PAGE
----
Ben and Jerry’s, Lush Cosmetics, and Patagonia closed their stores and online sales in solidarity with strikers.
Millions of people across the globe are expected to participate in Friday’s global climate strike, and a significant number of businesses and brands are cheering them on. The protest, which is planned ahead of the United Nations’ Climate Action Summit on September 23, is an urgent demand for political action on climate change. It’s a movement originally led by young people, most notably 16-year-old climate activist Greta Thunberg, but adults — and now some businesses — are also joining the masses.
Ben and Jerry’s, Lush Cosmetics, and Patagonia are among a few businesses that will be closing their retail stores, and in some cases, halting online sales. Some smaller businesses, like the shoe company Allbirds, online retailer Etsy, and athletic wear brand Outdoor Voices, are giving workers time off for the strike, closing corporate offices, or promoting the strike, CBS News reported. More than 7,000 companies, including Tumblr and WordPress, have also pledged to donate ad space or put banners on their sites in support, according to the event site.
This mass-scale business mobilization shouldn’t be surprising given the current political climate. As Nadra Nittle reported for The Goods, companies are taking the risk to speak out about their politics — and products — in a time in which rallies, boycotts, and public outrage make national headlines.
When it comes to climate change, “business as usual” is no longer an option for these historically progressive companies, at least according to public statements made by their leaders.
For Patagonia, environmental activism has been the cornerstone of its brand since 1973. Company co-founder Yvon Chouinard was the subject of a New Yorker profile in September 2016, which outlined how Patagonia integrated an eco-conscious ethos successfully into its clothing business. Since 1985, Patagonia has donated more than $89 million to about 3,400 environmental organizations through its “1% for the Planet” campaign, which pledges 1 percent of its sales to the preservation and restoration of the natural environment.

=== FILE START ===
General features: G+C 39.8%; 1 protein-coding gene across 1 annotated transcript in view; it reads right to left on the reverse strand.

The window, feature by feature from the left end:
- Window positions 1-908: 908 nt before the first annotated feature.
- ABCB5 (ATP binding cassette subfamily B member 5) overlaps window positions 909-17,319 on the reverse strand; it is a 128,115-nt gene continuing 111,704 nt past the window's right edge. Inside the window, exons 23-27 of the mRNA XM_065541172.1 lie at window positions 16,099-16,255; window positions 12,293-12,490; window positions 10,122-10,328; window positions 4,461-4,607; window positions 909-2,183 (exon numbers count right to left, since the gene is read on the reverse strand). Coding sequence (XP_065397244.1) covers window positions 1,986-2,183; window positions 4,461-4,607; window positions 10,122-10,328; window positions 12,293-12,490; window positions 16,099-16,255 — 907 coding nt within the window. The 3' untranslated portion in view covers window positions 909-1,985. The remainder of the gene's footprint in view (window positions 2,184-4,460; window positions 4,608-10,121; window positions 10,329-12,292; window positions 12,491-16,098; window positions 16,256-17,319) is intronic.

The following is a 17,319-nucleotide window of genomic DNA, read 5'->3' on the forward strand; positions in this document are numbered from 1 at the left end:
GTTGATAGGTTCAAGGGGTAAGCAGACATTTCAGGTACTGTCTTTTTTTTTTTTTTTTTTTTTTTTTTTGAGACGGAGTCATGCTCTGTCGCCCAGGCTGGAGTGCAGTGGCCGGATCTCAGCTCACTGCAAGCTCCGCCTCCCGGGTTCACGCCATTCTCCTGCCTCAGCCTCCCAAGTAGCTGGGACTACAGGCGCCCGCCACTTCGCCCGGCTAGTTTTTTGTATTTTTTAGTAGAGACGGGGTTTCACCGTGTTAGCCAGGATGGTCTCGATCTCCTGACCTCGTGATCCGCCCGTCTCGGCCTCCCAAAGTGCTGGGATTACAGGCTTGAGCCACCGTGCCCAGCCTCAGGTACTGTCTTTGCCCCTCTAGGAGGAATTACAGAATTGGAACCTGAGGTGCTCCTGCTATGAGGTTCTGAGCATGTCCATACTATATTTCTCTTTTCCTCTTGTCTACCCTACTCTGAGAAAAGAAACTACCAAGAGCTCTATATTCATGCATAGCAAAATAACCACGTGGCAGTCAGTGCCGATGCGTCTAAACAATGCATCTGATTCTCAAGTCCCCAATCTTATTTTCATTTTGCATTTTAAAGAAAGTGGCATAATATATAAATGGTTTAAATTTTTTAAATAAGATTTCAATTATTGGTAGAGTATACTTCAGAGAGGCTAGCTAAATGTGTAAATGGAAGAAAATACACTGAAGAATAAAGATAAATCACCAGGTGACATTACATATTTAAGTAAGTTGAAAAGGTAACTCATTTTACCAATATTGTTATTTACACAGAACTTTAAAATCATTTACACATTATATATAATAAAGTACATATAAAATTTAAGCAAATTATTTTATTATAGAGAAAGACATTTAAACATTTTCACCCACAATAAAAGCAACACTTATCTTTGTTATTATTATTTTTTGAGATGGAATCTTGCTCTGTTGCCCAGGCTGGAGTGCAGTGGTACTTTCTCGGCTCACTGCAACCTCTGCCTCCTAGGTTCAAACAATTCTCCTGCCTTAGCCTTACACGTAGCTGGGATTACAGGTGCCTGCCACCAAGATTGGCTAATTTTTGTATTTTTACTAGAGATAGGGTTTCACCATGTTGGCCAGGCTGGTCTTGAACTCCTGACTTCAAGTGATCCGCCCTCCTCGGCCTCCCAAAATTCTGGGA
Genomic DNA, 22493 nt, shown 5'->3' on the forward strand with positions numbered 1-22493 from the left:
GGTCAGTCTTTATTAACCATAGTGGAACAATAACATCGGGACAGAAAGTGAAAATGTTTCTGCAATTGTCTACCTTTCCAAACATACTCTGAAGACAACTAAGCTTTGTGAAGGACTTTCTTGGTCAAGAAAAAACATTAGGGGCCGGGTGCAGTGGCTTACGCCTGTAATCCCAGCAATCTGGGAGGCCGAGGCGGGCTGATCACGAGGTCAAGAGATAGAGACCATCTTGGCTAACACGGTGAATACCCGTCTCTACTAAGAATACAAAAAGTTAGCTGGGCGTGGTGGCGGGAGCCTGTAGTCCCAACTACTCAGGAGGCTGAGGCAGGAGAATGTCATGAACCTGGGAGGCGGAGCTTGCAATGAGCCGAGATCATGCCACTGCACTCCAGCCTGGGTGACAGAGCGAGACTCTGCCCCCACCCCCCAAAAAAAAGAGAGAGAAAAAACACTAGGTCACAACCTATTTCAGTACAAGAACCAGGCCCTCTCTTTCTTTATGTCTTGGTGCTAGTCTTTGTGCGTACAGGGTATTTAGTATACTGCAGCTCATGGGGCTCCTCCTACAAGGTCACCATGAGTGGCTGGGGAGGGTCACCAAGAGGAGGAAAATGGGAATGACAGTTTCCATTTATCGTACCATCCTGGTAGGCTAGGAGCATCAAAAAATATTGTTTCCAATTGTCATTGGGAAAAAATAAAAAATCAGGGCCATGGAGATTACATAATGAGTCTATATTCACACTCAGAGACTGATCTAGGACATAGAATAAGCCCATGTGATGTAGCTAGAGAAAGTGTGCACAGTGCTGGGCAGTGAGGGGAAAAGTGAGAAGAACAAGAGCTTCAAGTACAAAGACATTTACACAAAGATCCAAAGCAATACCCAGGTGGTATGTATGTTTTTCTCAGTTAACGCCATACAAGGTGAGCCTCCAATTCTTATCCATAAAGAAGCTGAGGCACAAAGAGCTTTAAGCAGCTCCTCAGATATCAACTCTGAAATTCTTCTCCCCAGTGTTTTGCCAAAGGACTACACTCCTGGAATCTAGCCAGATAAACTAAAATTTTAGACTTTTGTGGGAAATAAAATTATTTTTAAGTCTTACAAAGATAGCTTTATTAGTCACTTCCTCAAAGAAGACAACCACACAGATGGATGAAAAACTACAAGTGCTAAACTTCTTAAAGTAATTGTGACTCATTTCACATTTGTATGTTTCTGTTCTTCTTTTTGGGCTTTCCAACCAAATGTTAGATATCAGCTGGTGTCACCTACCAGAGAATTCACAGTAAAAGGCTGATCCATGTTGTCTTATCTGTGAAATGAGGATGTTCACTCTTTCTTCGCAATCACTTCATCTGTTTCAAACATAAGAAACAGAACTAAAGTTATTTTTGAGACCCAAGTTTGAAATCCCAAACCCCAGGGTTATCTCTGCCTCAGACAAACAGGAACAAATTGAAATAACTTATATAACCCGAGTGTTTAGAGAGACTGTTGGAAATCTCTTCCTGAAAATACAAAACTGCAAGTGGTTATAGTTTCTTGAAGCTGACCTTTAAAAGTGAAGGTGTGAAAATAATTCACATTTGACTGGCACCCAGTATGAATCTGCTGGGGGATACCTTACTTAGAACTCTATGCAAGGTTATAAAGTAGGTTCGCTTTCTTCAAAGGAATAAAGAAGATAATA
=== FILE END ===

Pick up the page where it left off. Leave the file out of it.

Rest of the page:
In a recent LinkedIn blog post, CEO Rose Marcario explained why Patagonia was closing for the strike: “Our customers are demanding we act — this generation of youth is not backing down and neither should we. Sharing this common challenge gives us hope.” Marcario ends on a rather urgent note, writing how “we must face extinction head on.”
Lush Cosmetics, a UK-based beauty brand, also has a history of donating to progressive groups in Europe and in the US. Lush co-founder Mark Constantine told Quartz that the company shares values with grassroots campaigns that advocate for the environment, human rights, and animal welfare. In a press release, CEO Mark Wolverton said it’s important to allow thousands of Lush’s staff the time to protest: “The climate crisis won’t wait, and neither will we.”
On Friday, Lush’s site — even its “About Us” section — was blacked out with a page that promoted the Global Climate Strike. “Stop scrolling. Start marching,” the header read.
Ben and Jerry’s — a self-proclaimed “aspiring social justice company” — has previously used ice cream flavors to champion its politics. Following the election of President Donald Trump, the Vermont-based ice cream maker released a “Pecan Resist” flavor and announced it will donate $100,000 in total to four progressive causes that includes Honor the Earth, a nonprofit that works to “raise awareness and support for Native environmental issues.”
Ben and Jerry’s published a blog post about a week before the strike, writing its support for a zero-carbon future. However, the company acknowledges the carbon emissions that comes from its business. “From cow to cone, if we’re honest, our business has a sizable carbon footprint, about 1 kilo per 500ml container. That’s not to say we haven’t worked hard over the years to reduce it,” the post reads.
While Ben and Jerry’s has faced conservative backlash and questions about how it’s capitalized on a political movement (with ice cream flavors), closing down stores for a strike is different.
These businesses are rejecting some revenue to bolster a larger cause — climate change — and that’s a potentially radical move. “The closed door represents to consumers that a brand is willing to put their money where their mouth is,” according to AdWeek.
Businesses are now on the front lines of the most pressing political issues, having advocated against gun violence and now climate change. People in the US are increasingly alarmed about the state of the planet, and while politicians at home and abroad have done little to improve the dire situation, brands are stepping up to align themselves with their customers.
“This crisis can’t be avoided with individual action, either by people or corporations,” reads Ben and Jerry’s blog.
Their message to global leaders — much like Thunberg’s message — is clear: Do something.
Sign up for The Goods newsletter. Twice a week, we’ll send you the best Goods stories exploring what we buy, why we buy it, and why it matters.
Author: Terry Nguyen